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From the opening voice-over in which he espouses a hackneyed brand of what’s-the-point juvenile fatalism, to his uniform of outsize overcoat and the Camus paperback he carries like an accessory, everything about George’s depression feels like a pose. There’s just not enough going on behind actor Freddie Highmore’s eyes to convince us this kid’s existential angst is real.
But lest it seem Highmore should bear the blame, he has plenty of company in a movie stuffed with recognizable talent but without a single interesting performance. First-time writer-director Gavin Wiesen clearly has access to means. The music rights alone probably cost more than most indie debuts. Random bursts of emo rock punctuate the soundtrack with the same regularity that clichéd snatches of slo-mo grace the visual field. But without them, a movie with almost nothing to say would probably be even emptier.
This kind of superficially slick, depressingly conventional, emotionally dishonest and patently well-connected filmmaking (Hollywood princess Sasha Spielberg even turns up briefly) is the antithesis of what Sundance is supposed to be about. As a result, it grates far more here than it would as innocuous multiplex or cable fare.
Smart but directionless George’s malaise causes him to check out in class at the uptown Manhattan prep school he attends. This prompts an academic probation warning from the principal (Blair Underwood), concern from his teachers (among them an uncredited Alicia Silverstone) and anxiety from his mother (Rita Wilson), who is dealing with her own issues. George’s stepfather (Sam Robards) has secretly gone bankrupt and the family’s financial security is crumbling.
Sneaking a cigarette on the roof at school, George meets blond beauty Sally (Emma Roberts). Her popularity doesn’t disguise her unhappiness, and her boozing, sexually voracious mother (Elizabeth Reaser) doesn’t exactly provide an authoritative guide to adulthood.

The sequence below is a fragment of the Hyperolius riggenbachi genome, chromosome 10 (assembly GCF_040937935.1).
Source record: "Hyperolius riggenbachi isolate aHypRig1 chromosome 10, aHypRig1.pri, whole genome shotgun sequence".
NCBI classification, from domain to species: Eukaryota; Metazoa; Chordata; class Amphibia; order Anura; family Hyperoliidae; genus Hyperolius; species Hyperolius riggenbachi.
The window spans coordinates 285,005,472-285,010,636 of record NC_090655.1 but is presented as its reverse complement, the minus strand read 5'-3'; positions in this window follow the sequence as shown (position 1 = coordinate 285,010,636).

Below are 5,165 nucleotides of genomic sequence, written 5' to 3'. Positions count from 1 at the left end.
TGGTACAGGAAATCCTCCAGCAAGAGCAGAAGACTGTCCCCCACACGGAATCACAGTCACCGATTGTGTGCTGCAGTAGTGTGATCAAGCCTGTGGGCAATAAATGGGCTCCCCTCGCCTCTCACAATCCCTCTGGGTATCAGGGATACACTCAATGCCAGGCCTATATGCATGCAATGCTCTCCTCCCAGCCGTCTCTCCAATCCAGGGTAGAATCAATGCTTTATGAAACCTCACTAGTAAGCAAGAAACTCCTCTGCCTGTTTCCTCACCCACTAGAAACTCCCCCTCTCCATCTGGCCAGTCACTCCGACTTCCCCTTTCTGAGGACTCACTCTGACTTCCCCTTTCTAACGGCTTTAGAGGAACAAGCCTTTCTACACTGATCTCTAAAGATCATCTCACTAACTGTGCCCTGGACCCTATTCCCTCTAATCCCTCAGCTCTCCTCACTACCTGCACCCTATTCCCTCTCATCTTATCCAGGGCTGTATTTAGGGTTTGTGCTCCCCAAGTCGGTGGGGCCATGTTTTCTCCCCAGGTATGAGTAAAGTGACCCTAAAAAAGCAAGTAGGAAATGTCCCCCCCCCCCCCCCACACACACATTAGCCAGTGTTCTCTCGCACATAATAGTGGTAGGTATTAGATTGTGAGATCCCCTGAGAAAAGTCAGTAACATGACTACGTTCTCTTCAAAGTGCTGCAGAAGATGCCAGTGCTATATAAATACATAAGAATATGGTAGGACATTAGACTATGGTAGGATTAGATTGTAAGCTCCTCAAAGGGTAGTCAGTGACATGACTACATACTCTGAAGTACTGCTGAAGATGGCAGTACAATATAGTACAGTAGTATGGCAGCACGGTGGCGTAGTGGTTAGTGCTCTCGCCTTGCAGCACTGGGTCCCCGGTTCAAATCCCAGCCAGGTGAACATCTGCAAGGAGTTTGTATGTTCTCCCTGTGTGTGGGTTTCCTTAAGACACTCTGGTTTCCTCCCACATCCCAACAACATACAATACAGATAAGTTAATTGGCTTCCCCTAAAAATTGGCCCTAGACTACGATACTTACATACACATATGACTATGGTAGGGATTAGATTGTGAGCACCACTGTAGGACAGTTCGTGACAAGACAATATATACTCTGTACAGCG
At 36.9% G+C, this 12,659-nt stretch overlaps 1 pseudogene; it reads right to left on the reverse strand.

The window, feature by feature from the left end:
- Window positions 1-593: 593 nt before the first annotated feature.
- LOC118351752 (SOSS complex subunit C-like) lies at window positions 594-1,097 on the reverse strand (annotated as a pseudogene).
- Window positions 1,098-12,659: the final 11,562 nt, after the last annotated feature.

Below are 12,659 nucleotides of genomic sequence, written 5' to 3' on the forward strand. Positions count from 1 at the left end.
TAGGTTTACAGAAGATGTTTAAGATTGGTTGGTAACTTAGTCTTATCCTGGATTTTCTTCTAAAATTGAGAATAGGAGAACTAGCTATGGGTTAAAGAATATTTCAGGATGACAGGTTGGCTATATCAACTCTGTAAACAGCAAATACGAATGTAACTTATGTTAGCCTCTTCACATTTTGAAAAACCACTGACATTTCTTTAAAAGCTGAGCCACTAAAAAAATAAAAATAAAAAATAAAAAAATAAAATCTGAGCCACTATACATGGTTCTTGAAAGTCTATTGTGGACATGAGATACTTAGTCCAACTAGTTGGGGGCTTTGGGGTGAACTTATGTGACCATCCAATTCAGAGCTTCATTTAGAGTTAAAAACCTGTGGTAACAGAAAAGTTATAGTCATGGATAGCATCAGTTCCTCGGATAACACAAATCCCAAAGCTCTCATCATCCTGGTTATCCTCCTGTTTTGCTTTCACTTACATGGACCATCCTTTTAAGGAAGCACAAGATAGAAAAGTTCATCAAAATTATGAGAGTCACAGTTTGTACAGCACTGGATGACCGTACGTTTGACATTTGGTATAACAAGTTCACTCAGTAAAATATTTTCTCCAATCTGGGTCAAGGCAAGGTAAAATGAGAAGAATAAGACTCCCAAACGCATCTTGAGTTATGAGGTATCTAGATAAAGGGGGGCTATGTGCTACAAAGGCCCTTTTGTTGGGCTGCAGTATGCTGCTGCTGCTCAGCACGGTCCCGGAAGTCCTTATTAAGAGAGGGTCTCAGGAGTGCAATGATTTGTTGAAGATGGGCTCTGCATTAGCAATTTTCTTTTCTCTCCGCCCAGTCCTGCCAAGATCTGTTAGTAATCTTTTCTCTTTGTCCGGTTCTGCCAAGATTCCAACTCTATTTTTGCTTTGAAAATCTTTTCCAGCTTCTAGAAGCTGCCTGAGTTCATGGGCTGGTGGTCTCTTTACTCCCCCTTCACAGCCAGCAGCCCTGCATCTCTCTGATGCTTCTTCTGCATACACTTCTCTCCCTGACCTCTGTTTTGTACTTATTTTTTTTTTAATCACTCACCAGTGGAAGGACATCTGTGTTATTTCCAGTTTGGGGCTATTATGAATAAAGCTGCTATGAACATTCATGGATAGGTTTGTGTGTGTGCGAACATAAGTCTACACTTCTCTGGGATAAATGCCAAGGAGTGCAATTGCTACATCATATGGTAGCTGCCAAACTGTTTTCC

Since George and Sally are both bland and pretty, and both share the belief that their standard-issue dissatisfactions are monumental, they become fast friends — over another emo-backed montage, replete with noodles and a Louis Malle movie. But while George carries a torch the size of the Statue of Liberty’s, and Sally practically engraves an invitation, he fails to make a move on her.
A compulsive sketcher, George nonetheless struggles to find his voice in art class. Enter Dustin (Michael Angarano), a semi-successful painter and self-interested phony who George mistakes for a mentor. Anyone who can’t see where it’s going when Dustin meets Sally is asleep. But the formula dictates a hurdle at this point.
It also demands a dramatic catalyst, which is where the now-standard fallback of the financial crisis comes in. As George’s options shrink in the run-up to graduation, the situation at home implodes. This provides Wilson with the movie’s one scene with a modicum of emotional resonance, and gives George the motivation he needs to wake up.
Wiesen’s overwritten screenplay has flavorless dialogue, scant humor beyond the cute, smile-inducing variety and zero complexity. As predictable in style as it is in content, Homework tries to come across as a personal story but feels entirely manufactured.
Production: Gigi Films, Goldcrest Pictures, Mint Pictures, Atlantic Pictures in association with Island Bound Prods.
Producers: P. Jennifer Dana, Kara Baker, Gia Walsh, Darren Goldberg
Executive producers: Andrew Levitas, David Sweeney, Henry Pincus, Patrick Baker, Nick Quested, Gretchen McGowan, Jonathan Gray, Anthony Gudas
Director of photography: Ben Kutchins
Production designer: Kelly McGehee
Music: Alec Puro
Costume designer: Erika Munro
Editor: Mollie Goldstein
No rating, 84 minutes
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